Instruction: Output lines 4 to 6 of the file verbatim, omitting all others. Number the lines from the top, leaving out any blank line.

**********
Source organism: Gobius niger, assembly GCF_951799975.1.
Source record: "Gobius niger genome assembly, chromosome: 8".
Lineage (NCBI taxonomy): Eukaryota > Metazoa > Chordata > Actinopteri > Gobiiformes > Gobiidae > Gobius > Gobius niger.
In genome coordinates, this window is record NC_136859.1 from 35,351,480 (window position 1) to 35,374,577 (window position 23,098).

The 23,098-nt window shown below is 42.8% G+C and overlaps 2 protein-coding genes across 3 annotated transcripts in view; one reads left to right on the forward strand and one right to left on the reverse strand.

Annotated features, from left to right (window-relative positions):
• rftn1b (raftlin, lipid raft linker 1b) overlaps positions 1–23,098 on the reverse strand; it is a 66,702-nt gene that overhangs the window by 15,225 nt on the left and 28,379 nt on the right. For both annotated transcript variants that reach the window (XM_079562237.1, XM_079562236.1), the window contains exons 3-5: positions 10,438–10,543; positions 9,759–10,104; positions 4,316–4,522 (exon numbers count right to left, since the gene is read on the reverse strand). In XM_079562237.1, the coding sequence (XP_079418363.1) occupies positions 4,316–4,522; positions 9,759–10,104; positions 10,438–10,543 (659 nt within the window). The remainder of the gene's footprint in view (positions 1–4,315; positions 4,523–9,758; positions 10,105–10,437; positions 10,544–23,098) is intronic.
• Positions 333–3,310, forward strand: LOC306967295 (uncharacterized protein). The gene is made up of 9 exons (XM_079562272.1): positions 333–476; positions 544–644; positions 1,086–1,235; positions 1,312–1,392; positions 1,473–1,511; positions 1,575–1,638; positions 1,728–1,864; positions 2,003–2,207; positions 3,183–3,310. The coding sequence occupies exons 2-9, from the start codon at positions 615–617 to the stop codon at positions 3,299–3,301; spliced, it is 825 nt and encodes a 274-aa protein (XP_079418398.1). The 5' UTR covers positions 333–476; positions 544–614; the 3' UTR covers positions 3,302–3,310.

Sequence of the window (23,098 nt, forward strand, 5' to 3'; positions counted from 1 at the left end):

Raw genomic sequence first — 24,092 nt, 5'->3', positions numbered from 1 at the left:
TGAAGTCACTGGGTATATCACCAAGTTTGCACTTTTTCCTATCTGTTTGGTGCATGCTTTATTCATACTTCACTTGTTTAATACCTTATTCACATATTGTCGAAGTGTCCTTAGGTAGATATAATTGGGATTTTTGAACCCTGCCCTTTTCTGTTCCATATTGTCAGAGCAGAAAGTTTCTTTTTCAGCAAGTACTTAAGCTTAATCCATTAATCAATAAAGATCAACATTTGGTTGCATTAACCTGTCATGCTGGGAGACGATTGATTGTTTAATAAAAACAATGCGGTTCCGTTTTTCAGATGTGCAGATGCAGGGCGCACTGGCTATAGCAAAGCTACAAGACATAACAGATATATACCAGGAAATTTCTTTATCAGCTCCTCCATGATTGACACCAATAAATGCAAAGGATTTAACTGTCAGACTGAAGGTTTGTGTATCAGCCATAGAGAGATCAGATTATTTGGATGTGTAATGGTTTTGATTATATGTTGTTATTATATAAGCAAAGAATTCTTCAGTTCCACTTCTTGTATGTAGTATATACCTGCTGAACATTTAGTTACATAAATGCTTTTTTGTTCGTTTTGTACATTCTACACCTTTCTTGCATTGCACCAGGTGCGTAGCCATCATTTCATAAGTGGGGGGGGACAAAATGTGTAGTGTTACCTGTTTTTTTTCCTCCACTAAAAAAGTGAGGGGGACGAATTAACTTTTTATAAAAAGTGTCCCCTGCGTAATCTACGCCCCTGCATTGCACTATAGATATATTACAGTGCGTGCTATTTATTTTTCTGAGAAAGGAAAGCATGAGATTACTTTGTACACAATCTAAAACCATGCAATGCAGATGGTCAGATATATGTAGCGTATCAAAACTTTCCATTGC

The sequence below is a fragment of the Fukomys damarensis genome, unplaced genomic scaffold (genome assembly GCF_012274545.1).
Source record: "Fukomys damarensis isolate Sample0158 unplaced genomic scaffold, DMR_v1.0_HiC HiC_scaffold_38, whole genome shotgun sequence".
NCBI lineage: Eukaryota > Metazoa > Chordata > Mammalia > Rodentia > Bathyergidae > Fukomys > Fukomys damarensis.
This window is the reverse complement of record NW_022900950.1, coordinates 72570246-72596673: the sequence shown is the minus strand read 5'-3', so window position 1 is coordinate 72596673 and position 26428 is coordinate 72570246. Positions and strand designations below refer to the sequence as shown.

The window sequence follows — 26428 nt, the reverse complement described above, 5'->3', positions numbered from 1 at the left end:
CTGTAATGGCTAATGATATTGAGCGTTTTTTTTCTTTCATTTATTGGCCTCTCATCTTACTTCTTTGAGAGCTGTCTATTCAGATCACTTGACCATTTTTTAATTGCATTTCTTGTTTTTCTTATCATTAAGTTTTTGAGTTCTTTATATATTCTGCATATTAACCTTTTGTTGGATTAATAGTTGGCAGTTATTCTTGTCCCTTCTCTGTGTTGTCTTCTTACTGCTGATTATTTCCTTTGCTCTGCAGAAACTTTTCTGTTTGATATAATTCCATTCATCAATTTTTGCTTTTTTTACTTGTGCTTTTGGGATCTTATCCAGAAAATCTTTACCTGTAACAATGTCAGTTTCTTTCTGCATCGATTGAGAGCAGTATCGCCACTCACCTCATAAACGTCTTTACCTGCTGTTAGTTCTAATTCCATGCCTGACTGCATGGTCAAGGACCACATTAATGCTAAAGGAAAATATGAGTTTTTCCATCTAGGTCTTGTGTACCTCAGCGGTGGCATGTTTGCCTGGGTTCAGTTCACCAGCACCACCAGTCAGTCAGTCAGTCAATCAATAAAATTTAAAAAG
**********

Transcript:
In genome coordinates, this window is record NC_136859.1 from 35,351,480 (window position 1) to 35,374,577 (window position 23,098).

The 23,098-nt window shown below is 42.8% G+C and overlaps 2 protein-coding genes across 3 annotated transcripts in view; one reads left to right on the forward strand and one right to left on the reverse strand.

Annotated features, from left to right (window-relative positions):